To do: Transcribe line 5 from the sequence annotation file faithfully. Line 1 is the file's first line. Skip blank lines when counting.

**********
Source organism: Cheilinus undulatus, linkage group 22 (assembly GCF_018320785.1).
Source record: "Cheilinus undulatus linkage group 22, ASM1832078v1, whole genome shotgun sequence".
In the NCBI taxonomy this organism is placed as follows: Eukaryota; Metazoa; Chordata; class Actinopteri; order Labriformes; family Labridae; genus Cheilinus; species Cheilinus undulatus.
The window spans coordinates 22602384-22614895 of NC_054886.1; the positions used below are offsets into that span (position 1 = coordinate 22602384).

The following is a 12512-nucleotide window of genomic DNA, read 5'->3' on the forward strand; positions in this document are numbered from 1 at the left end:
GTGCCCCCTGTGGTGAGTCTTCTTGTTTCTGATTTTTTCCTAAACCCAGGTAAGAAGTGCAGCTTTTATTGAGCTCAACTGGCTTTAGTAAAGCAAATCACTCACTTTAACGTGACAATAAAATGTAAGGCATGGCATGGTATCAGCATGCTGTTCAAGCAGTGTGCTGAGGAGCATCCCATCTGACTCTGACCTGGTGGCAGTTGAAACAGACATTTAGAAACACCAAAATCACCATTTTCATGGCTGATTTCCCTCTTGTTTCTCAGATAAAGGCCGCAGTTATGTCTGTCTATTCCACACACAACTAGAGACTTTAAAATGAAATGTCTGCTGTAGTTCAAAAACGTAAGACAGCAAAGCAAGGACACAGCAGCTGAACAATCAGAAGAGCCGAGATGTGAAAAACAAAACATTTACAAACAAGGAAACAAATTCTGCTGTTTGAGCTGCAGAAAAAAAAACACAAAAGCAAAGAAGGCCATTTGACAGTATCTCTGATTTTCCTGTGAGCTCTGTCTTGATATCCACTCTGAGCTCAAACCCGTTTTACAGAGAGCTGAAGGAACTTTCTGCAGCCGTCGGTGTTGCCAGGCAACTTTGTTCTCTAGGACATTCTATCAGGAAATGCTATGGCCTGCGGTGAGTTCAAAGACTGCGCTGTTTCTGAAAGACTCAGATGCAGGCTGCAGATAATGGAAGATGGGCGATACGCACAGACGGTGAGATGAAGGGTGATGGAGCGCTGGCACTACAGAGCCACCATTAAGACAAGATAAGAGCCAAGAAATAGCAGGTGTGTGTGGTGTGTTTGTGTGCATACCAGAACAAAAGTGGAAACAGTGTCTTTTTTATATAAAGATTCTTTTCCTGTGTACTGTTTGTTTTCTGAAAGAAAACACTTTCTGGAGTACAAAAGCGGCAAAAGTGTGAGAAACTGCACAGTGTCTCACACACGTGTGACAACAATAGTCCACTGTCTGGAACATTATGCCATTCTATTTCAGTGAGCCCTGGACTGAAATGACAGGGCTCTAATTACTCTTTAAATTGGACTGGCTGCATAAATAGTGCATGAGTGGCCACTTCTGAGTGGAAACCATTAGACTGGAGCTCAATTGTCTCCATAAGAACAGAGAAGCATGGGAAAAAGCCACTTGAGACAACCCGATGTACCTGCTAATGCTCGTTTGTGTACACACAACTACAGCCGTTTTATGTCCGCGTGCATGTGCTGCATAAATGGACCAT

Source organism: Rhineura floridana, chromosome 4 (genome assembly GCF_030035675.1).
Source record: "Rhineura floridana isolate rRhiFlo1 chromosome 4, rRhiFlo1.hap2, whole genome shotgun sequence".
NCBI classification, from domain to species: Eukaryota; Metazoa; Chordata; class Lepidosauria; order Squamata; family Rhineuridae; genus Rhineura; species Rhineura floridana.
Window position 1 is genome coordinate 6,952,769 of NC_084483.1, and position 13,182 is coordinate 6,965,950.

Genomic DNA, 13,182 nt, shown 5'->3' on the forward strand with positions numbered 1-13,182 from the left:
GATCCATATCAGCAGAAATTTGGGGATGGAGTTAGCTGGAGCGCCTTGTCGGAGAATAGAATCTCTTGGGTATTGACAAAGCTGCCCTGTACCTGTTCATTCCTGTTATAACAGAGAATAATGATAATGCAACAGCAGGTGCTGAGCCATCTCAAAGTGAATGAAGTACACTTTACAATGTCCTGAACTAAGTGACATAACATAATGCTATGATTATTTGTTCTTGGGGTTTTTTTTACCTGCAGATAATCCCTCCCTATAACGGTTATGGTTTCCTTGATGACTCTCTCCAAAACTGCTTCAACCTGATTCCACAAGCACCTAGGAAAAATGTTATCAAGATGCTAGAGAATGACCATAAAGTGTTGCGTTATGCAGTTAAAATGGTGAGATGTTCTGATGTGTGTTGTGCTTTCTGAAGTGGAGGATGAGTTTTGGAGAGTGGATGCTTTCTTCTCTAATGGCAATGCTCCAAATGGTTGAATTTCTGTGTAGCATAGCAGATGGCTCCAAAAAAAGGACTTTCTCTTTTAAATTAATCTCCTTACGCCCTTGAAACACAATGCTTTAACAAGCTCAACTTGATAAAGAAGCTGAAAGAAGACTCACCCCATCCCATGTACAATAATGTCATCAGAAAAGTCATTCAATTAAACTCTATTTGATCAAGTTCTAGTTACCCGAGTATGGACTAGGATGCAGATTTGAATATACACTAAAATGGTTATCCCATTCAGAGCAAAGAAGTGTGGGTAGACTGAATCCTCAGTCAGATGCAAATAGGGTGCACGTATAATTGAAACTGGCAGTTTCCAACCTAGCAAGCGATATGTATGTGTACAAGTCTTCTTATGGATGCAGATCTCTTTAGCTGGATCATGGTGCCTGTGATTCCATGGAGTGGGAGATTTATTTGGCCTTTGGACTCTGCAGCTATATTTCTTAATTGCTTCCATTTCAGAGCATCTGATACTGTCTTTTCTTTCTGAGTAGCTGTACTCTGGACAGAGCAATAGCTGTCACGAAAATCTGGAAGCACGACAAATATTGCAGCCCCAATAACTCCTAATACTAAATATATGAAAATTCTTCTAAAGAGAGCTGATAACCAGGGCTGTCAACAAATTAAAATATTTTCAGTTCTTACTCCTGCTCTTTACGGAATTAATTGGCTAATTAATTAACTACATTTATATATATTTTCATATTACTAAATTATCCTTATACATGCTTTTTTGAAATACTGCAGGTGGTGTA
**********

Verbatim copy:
The following is a 12512-nucleotide window of genomic DNA, read 5'->3' on the forward strand; positions in this document are numbered from 1 at the left end: